Tracing Japanese art and culture as they begin arriving on American shores in the postwar period
America’s Japan and Japan’s Performing Arts studies the images and myths that have shaped the reception of Japan-related theater, music, and dance in the United States since the 1950s. Soon after World War II, visits by Japanese performing artists to the United States emerged as a significant category of American cultural-exchange initiatives aimed at helping establish and build friendly ties with Japan. Barbara E. Thornbury explores how “Japan” and “Japanese culture” have been constructed, reconstructed, and transformed in response to the hundreds of productions that have taken place over the past sixty years in New York, the main entry point and defining cultural nexus in the United States for the global touring market in the performing arts. The author’s transdisciplinary approach makes the book appealing to those in the performing arts studies, Japanese studies, and cultural studies.
Barbara E. Thornbury is Professor of Japanese at Temple University.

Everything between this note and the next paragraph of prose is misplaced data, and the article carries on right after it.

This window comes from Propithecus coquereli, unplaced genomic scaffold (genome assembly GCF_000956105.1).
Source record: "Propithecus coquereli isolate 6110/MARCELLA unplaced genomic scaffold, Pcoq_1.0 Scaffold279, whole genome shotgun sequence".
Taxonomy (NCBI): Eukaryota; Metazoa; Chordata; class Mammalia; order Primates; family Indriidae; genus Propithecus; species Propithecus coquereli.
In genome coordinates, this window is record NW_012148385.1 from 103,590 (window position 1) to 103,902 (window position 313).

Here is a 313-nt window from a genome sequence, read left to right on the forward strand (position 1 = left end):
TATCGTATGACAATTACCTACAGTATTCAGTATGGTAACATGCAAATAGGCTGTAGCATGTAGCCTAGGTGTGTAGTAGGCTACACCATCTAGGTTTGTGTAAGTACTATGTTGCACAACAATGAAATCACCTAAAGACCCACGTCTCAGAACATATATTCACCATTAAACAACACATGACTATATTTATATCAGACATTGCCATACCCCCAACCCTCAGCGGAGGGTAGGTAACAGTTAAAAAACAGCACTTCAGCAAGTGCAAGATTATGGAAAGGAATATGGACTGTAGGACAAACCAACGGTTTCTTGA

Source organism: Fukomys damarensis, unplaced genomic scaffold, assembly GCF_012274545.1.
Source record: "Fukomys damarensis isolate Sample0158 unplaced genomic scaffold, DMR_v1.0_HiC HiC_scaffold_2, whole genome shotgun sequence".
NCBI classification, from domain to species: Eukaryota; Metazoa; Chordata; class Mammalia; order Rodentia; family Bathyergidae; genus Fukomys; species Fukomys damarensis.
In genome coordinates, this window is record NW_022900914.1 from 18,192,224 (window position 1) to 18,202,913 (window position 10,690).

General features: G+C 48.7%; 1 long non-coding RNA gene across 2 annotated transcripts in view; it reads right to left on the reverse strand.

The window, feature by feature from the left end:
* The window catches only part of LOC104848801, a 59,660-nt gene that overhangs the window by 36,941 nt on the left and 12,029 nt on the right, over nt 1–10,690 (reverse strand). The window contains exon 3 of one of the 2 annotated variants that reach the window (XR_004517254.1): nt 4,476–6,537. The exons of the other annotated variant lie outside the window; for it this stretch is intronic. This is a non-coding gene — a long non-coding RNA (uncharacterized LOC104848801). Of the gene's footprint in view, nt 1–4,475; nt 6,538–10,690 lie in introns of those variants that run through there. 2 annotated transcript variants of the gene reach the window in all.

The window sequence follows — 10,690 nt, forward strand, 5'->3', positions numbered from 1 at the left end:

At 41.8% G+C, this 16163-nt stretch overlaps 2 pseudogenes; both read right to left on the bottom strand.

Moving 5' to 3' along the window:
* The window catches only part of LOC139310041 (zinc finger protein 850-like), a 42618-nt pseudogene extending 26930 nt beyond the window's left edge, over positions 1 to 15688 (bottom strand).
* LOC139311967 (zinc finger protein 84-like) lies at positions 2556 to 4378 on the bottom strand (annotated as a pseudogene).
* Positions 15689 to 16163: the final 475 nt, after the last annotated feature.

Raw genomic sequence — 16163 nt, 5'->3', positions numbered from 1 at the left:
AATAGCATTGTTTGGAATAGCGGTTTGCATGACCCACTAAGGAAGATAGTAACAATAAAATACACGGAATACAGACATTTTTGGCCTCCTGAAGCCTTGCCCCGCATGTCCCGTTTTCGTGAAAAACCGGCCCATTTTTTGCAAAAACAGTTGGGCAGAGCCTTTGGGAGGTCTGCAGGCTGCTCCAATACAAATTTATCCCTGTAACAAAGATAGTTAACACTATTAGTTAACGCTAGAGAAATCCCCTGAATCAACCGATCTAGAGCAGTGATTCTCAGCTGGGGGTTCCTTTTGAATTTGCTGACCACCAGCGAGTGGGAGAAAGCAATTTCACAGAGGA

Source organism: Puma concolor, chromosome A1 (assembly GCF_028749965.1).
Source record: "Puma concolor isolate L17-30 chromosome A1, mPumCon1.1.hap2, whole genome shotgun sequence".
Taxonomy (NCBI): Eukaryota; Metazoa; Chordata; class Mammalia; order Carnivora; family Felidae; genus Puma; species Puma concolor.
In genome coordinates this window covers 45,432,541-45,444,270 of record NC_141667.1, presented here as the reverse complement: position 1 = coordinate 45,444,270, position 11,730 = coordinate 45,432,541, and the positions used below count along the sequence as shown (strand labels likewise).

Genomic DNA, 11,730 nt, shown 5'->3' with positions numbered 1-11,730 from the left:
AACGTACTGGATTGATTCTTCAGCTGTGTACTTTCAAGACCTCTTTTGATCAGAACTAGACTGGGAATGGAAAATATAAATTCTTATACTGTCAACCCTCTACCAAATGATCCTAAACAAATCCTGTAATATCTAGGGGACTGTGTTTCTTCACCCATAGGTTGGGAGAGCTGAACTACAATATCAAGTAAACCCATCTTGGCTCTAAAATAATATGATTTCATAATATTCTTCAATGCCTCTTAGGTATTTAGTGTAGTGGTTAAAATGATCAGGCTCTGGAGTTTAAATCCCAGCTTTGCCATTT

“Makes a statement about North American’s myopic view of the world and how influential arts presenters in New York City have fostered it. Thornbury proves that through programming and marketing decisions, American presenters have had much influence on a North American perception that labels ‘real’ Japanese culture as exotic, mysterious, and very much ‘other.’”
“Particularly valuable are the institutional histories of the Japan Society and La MaMa E.T.C., which demonstrate how different spheres of economic, political, and social capital brought Japanese performance to New York’s uptown and downtown scenes, helping first to ‘familiarize’ audiences with Japanese performance and then to ‘defamiliarize’ those expectations.”
—Theatre Research International
“A love letter to Japanese traditional and contemporary performing arts in New York and a detailed scholarly history of the reception and understanding of those arts and that history by Americans from the turn of the last century to the present moment. The volume is accessible, thought-provoking, detailed, and noteworthy for its scope.”
—Kevin J. Wetmore, Jr., Loyola Marymount University
"Though ostensibly about Japanese performing arts, Thornbury's book makes a statement about North America's myopic view of the world and how influential arts presenters in New York City have fostered it."- C. Lanki
[America’s Japan is a compelling read for anyone interested in cross/inter/trans cultural performance theory and practice."- David Jortner
--Asian Theatre Journal